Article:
On October 27, 2014, voters from across Ontario will head to the polls to elect Mayors, Councillors, and Trustees. We have decided to have our own Shakespeare-themed election! Four candidates from Shakespeare’s plays are vying for your vote in the great Shakespeare election! Here are the profiles of the candidates:
Relevant experience: Ruled as the Queen of Egypt
Thoughts on transparency:
Cleopatra certainly has a history of hiding the truth, if only to protect her own interests and assets. CLEOPATRA This is the brief of money, plate, and jewels I am possessed of. ’Tis exactly valued, Not petty things admitted. Where’s Seleucus?
Enter SELEUCUS SELEUCUS Here, madam. CLEOPATRA This is my treasurer. Let him speak, my lord, Upon his peril, that I have reserved To myself nothing.—Speak the truth, Seleucus. SELEUCUS Madam, I had rather seal my lips Than to my peril speak that which is not. CLEOPATRA What have I kept back? SELEUCUS Enough to purchase what you have made known. CAESAR Nay, blush not, Cleopatra. I approve Your wisdom in the deed.
Thoughts on the environment:
Cleopatra really only loves the earth as long as Antony is in it. CLEOPATRANoblest of men, woo’t die? Hast thou no care of me? Shall I abide In this dull world, which in thy absence is No better than a sty? O see, my women, The crown o’ th’ earth doth melt. My lord!
Thoughts on income and wealth: Cleopatra is obviously wealthy, but she seems to be generous with all of her riches. CLEOPATRA (to SCARUS ) I’ll give thee, friend, An armor all of gold. It was a king’s.
CLEOPATRA(giving money) There’s gold for thee. Thou must not take my former sharpness ill. I will employ thee back again; I find thee Most fit for business. Go make thee ready; Our letters are prepared.
Why it might not work: Death due to a snake bite
Name: Henry IV
Relevant experience: Ruled as King of England
Thoughts on transparency: Everyone around King Henry IV was deceiving and secretly plotting against each other, and the King himself did not rise to the throne under the most noble circumstances, so he may be willing to call someone out on their deception, but he still has his own secrets.
KING You have deceived our trust And made us doff our easy robes of peace To crush our old limbs in ungentle steel. This is not well, my lord; this is not well.
Thoughts on the environment: King Henry IV was very busy defending his kingdom, but he did manage to make note of the damage caused to the field in England by the battles that were happening.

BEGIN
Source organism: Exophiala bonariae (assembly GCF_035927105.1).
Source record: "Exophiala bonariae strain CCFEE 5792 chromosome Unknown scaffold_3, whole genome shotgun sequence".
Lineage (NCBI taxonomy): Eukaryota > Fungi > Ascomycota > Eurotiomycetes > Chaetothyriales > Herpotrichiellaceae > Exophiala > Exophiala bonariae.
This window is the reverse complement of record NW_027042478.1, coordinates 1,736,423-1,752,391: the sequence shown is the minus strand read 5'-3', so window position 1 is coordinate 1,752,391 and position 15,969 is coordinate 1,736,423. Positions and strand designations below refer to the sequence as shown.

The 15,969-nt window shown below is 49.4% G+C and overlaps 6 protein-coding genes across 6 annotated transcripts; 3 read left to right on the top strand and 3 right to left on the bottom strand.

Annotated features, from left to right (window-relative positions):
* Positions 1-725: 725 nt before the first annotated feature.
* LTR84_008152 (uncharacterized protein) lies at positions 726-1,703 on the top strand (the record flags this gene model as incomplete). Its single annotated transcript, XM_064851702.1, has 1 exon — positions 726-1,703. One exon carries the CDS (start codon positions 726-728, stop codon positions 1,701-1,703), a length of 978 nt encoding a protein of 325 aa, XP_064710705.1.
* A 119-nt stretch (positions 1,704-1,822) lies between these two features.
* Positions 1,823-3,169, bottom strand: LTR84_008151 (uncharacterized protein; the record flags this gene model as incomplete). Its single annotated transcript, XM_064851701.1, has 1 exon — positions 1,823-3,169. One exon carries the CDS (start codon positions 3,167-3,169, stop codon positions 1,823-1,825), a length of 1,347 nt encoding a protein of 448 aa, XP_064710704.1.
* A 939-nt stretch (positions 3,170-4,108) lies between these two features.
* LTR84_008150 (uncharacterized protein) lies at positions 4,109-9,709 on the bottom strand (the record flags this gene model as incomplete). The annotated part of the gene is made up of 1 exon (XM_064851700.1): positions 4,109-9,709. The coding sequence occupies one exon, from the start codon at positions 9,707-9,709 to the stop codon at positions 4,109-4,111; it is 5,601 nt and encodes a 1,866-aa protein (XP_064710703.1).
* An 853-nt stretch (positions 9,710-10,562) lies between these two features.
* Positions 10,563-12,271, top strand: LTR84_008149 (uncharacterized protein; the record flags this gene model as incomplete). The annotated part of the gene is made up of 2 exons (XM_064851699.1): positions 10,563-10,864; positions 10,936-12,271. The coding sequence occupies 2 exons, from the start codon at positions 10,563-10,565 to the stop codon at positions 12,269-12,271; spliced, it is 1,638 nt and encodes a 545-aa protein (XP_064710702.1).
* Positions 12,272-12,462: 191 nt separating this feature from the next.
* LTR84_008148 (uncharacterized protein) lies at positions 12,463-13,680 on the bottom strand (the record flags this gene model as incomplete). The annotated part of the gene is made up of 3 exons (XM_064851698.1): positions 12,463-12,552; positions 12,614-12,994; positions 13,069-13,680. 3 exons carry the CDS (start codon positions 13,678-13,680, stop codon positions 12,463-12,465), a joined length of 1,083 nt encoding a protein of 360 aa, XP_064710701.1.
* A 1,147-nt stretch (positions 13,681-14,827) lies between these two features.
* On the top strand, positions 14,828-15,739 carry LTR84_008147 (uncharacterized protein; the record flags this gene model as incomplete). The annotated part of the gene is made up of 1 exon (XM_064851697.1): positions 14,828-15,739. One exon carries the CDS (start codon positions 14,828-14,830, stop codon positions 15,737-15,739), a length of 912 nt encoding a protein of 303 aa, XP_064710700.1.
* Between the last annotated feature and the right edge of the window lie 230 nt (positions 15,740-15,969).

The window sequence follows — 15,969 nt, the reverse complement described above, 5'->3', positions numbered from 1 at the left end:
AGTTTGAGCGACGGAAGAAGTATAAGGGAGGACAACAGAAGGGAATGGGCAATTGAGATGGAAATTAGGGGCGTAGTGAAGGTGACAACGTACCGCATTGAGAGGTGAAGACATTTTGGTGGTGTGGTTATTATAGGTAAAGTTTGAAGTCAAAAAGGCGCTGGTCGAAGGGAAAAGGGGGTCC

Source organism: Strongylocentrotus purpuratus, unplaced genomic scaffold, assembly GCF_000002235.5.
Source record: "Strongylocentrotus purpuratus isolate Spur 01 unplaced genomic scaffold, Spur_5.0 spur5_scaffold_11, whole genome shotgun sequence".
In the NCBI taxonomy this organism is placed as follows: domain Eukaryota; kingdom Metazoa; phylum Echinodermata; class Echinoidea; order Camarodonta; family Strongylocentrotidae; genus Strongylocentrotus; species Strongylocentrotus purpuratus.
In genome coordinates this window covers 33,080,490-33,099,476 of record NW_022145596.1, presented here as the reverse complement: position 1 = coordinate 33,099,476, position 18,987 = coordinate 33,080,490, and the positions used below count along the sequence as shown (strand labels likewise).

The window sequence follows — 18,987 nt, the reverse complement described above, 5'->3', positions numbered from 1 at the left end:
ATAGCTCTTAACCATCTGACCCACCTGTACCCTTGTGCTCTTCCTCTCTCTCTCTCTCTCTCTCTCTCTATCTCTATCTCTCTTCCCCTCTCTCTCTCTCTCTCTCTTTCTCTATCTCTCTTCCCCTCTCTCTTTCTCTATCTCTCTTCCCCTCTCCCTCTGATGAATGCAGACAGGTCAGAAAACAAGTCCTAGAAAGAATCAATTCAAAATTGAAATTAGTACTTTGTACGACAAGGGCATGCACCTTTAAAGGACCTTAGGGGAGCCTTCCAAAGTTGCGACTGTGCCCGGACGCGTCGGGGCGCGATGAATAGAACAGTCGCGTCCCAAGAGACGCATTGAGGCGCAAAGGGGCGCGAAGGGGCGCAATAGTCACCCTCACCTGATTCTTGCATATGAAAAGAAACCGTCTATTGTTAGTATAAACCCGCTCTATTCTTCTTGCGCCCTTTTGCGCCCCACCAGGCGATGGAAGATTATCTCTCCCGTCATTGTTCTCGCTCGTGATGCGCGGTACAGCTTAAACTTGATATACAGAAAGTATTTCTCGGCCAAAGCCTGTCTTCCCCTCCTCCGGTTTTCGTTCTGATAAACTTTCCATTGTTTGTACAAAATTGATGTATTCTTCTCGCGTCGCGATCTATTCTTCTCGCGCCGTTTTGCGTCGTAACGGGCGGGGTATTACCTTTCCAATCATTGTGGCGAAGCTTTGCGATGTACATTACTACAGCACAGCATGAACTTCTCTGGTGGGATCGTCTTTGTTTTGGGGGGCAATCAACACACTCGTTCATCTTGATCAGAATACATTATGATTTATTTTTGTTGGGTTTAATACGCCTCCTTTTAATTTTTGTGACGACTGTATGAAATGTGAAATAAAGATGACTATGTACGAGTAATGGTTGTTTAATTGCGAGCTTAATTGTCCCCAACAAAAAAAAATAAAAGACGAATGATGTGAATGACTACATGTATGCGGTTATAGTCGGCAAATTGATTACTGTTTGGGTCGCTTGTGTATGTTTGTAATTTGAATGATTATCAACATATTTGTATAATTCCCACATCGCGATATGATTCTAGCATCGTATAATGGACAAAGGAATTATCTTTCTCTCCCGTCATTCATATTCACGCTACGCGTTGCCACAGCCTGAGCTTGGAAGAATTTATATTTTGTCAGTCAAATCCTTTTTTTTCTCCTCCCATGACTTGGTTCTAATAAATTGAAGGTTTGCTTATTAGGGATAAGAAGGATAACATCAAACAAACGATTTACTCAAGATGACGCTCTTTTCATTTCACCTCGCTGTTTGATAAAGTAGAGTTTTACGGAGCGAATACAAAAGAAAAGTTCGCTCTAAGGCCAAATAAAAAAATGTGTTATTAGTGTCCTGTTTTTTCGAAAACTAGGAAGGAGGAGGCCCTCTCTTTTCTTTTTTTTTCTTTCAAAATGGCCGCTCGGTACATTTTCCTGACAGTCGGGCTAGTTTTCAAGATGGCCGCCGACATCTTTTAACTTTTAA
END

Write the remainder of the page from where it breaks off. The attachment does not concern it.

KING No more the thirsty entrance of this soil Shall daub her lips with her own children’s blood. Nor more shall trenching war channel her fields, Nor bruise her flow’rets with the armed hoofs Of hostile paces.
Thoughts on income and wealth: As rich as the King is, he knows that if he is not well, he cannot enjoy the good things that happen to him, and compares it to wealthy people going to a feast with no appetite.
KING She either gives a stomach and no food–Such are the poor, in health—or else a feast And takes away the stomach—such are the rich, That have abundance and enjoy it not.
Why it might not work: Death due to illness
Name: Julius Caesar
Relevant experience: Ruled as Dictator of Rome
Thoughts on transparency: Though Caesar may need to be secretive in his work on the battlefield, he has no problem being honest with his colleagues when he decides to take the day off work.
DECIUS Caesar, all hail! Good morrow, worthy Caesar.
I come to fetch you to the senate house.
CAESAR And you are come in very happy time
To bear my greeting to the senators
And tell them that I will not come today.
“Cannot” is false, and that I dare not, falser.
I will not come today. Tell them so, Decius.
CALPHURNIA Say he is sick.
CAESAR Shall Caesar send a lie?
Have I in conquest stretched mine arm so far
To be afraid to tell graybeards the truth?
Thoughts on the environment: When Antony read Caesar’s will after his death, it was revealed that Caesar (or possibly Antony) left his private gardens and orchards to the people, so Caesar did seem to be a fan of having and maintaining green space!
ANTONY Also, he’s left you all his walkways—in his private gardens and newly planted orchards—on this side of the Tiber River. He’s left them to you and to your heirs forever—public pleasures in which you will be able to stroll and relax. Here was a Caesar! When will there be another like him?
Thoughts on income and wealth: Caesar was born into a noble family, but became an incredibly wealthy man during his time in the army. During his rise to power, Caesar brought many beneficial economic reforms to Rome, which Antony was quick to point out after his death.
ANTONY He hath brought many captives home to Rome
Whose ransoms did the general coffers fill.Did this in Caesar seem ambitious?
When that the poor have cried, Caesar hath wept.
Ambition should be made of sterner stuff.